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  1. Summary of Isaiah
  2. Outline of Isaiah
  3. Background of Isaiah
  4. Introductory Issues in Isaiah
  5. Theological Themes in Isaiah
  • View All Content Related to this Book

Lesson 4 of5
In Progress

Introductory Issues in Isaiah

• The Cyrus edict and Cyrus cylinder. Israel’s return from exile was permitted when Cyrus, the Persian ruler, conquered Babylon in 538 B.C.E. and initiated a new policy, permitting and even financing the repatriation of the exiles taken from throughout the ancient Near East in Babylon’s conquests. Cyrus’s edict that freed the Israelite captives appears in two versions in the book of Ezra (1:1-4; 6:3-5). Cyrus provides his own account of the freeing of all the foreign captives on the famous “Cyrus cylinder,” with the text inscribed in cuneiform. This important 23-centimeter clay cylinder was discovered in 1879 and is now housed in the British Museum in London. Because Cyrus’s freeing the captives is regarded as an important early event in the development of human rights, a replica of the cylinder is kept in the headquarters of the United Nations in New York.

The surprise of the biblical form of the edict in Ezra 1:1-4, that Cyrus would credit “the LORD” (Israel’s name for God) as the one who called him to set Israel free, is supported by the Cyrus cylinder’s naming of Marduk, the God of Babylon, as the one who called Cyrus to his work of liberation in that country.

• Disciples of Isaiah. Isaiah commands that his testimony be bound up and sealed “among my disciples” (8:16). Apparently, Isaiah attracted a circle of followers who shared his vision of God’s will for Israel. Some have suggested that this gathered “testimony” may have provided the core for the eventual book of Isaiah, which could be true. Others have thought that such an “Isaiah school” may have persisted through the generations and provided the source of the prophetic preaching that comprises the material sometimes called “Second” or “Third” Isaiah–although there is no direct evidence that this is the case.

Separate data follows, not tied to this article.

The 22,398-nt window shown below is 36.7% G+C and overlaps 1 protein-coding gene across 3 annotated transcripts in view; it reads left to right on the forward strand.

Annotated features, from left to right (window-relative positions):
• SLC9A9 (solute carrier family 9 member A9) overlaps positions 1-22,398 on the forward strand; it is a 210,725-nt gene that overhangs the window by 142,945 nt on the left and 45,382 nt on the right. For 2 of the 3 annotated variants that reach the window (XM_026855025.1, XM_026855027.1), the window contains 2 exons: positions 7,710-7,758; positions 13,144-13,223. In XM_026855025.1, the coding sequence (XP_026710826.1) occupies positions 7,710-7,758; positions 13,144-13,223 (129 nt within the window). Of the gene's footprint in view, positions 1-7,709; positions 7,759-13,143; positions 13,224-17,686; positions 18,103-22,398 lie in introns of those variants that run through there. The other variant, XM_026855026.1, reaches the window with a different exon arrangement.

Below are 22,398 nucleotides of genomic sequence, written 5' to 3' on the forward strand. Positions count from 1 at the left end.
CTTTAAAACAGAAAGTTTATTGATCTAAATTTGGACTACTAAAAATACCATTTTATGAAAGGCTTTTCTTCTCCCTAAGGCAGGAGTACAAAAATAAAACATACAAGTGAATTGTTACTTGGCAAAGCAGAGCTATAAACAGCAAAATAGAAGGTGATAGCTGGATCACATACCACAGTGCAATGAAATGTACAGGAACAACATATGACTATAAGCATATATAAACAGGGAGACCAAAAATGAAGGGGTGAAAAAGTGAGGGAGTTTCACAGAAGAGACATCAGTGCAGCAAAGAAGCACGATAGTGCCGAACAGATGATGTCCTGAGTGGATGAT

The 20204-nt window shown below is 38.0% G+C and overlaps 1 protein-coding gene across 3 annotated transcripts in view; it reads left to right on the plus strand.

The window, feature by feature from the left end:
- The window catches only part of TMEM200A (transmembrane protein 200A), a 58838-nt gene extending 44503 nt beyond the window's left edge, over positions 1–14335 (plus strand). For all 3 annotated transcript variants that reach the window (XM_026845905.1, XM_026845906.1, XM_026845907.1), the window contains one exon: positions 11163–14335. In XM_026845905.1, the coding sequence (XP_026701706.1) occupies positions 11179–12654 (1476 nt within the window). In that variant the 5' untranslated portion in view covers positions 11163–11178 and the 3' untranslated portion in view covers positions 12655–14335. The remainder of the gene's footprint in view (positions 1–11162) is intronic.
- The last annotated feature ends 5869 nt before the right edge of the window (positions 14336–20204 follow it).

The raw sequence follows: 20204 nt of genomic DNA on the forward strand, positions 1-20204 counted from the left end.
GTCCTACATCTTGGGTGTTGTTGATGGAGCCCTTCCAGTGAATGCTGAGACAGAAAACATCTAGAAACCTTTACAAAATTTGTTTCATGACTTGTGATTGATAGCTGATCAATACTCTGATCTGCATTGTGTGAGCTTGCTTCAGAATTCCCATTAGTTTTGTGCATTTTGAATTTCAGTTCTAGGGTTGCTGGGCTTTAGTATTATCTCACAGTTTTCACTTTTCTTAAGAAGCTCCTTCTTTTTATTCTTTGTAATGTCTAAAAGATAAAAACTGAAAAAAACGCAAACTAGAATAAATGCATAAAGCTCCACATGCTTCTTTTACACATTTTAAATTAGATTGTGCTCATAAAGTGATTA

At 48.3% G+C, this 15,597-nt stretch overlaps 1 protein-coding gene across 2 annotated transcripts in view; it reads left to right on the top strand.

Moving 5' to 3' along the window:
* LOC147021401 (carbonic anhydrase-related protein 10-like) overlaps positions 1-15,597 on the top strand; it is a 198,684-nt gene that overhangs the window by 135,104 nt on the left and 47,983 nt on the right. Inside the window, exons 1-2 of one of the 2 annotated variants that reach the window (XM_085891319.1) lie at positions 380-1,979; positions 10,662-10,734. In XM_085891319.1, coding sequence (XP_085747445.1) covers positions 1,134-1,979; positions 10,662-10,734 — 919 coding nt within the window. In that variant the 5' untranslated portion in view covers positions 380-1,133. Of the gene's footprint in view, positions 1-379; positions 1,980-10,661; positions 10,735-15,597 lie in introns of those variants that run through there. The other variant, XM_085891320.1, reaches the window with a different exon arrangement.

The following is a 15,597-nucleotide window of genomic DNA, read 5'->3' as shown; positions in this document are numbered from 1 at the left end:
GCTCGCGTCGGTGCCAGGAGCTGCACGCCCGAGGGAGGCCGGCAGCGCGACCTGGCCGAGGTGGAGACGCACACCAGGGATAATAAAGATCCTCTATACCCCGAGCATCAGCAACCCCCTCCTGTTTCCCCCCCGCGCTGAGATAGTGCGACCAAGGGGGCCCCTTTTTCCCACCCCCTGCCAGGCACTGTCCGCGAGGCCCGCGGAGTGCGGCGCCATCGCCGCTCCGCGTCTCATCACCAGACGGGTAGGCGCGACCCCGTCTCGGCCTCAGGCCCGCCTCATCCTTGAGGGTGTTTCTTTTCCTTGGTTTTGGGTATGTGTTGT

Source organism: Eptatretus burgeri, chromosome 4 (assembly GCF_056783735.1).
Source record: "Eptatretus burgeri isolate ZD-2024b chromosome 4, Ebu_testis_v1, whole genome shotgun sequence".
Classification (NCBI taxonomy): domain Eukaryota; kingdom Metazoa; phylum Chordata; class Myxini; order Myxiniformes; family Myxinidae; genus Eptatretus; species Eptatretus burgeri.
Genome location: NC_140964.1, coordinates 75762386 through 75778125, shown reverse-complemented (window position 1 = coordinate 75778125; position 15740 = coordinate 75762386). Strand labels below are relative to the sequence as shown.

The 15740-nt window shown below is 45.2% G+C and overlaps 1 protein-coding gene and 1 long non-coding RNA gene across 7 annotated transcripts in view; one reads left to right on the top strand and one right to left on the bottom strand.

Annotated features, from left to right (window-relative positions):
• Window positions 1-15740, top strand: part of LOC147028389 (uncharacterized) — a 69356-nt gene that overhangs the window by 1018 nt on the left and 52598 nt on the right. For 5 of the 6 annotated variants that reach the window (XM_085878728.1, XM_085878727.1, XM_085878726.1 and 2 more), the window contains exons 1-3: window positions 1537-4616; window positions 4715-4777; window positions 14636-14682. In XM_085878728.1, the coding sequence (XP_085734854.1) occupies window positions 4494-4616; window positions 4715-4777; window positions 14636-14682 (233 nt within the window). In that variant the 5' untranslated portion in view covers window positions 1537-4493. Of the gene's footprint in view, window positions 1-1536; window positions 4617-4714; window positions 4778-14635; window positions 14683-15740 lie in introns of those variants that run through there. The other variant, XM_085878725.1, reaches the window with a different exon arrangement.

• The eighth-century prophets. Isaiah son of Amoz, or “First Isaiah,” is included among the eighth-century prophets (along with Amos, Hosea, and Micah)–preachers who boldly proclaimed God’s word of judgment against the economic, social, and religious disorders of their time. Their example is what lies behind calling contemporary figures like Martin Luther King Jr. “prophets.”

The eighth-century prophets denounced Israel’s apostasy or turning away from God (Isaiah 17:10-11), their false sense of security (1:10-17), and their acts of injustice and oppression (5:8-10). Biblical scholar Roland de Vaux describes the problem by pointing to discoveries at the village of Tirsah: “The houses of the tenth century B.C. are all of the same size and arrangement. Each represents the dwelling of a family which lived in the same way as its neighbours. The contrast is striking when we pass to the eighth century houses on the same site: the rich houses are bigger and better built and in a different quarter from that where the poor houses are huddled together” (Ancient Israel [New York: McGraw-Hill, 1961] 72-73). That growing inequality, according to de Vaux, was what motivated God’s anger and the message of the eighth-century prophets.

• The historical appendix. Chapters 36-39 of the book of Isaiah reproduce, with only minor changes, the historical record found in 2 Kings 18:13-20:19. This material is significant for the book of Isaiah, since it relates the historical background for the early chapters of the book–the encounter between King Sennacherib of Assyria and King Hezekiah of Judah, in which Isaiah played an important role, urging Hezekiah to rely for protection on God rather than on political alliances.